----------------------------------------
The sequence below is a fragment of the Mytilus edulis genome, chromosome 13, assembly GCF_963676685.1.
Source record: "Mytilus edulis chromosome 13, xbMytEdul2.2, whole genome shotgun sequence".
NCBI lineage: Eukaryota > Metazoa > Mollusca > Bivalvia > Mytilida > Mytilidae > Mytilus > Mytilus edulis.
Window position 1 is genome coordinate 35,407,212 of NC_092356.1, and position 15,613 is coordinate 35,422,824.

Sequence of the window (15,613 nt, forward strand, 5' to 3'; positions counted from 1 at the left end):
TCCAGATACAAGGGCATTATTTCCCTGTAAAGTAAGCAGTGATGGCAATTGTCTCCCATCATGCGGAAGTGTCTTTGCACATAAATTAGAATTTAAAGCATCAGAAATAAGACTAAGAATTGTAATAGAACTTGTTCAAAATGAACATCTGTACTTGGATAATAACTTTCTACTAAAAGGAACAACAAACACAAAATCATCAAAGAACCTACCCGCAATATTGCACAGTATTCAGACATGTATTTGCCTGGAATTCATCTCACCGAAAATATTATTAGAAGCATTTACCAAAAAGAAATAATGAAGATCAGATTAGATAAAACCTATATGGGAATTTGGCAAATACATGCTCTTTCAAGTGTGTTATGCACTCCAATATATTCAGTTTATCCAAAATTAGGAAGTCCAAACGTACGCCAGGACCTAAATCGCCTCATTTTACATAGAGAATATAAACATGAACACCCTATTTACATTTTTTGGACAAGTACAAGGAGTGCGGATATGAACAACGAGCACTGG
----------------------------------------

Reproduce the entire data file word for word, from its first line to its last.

The sequence below is a fragment of the Mytilus edulis genome, chromosome 13, assembly GCF_963676685.1.
Source record: "Mytilus edulis chromosome 13, xbMytEdul2.2, whole genome shotgun sequence".
NCBI lineage: Eukaryota > Metazoa > Mollusca > Bivalvia > Mytilida > Mytilidae > Mytilus > Mytilus edulis.
Window position 1 is genome coordinate 35,407,212 of NC_092356.1, and position 15,613 is coordinate 35,422,824.

Sequence of the window (15,613 nt, forward strand, 5' to 3'; positions counted from 1 at the left end):
TCCAGATACAAGGGCATTATTTCCCTGTAAAGTAAGCAGTGATGGCAATTGTCTCCCATCATGCGGAAGTGTCTTTGCACATAAATTAGAATTTAAAGCATCAGAAATAAGACTAAGAATTGTAATAGAACTTGTTCAAAATGAACATCTGTACTTGGATAATAACTTTCTACTAAAAGGAACAACAAACACAAAATCATCAAAGAACCTACCCGCAATATTGCACAGTATTCAGACATGTATTTGCCTGGAATTCATCTCACCGAAAATATTATTAGAAGCATTTACCAAAAAGAAATAATGAAGATCAGATTAGATAAAACCTATATGGGAATTTGGCAAATACATGCTCTTTCAAGTGTGTTATGCACTCCAATATATTCAGTTTATCCAAAATTAGGAAGTCCAAACGTACGCCAGGACCTAAATCGCCTCATTTTACATAGAGAATATAAACATGAACACCCTATTTACATTTTTTGGACAAGTACAAGGAGTGCGGATATGAACAACGAGCACTGG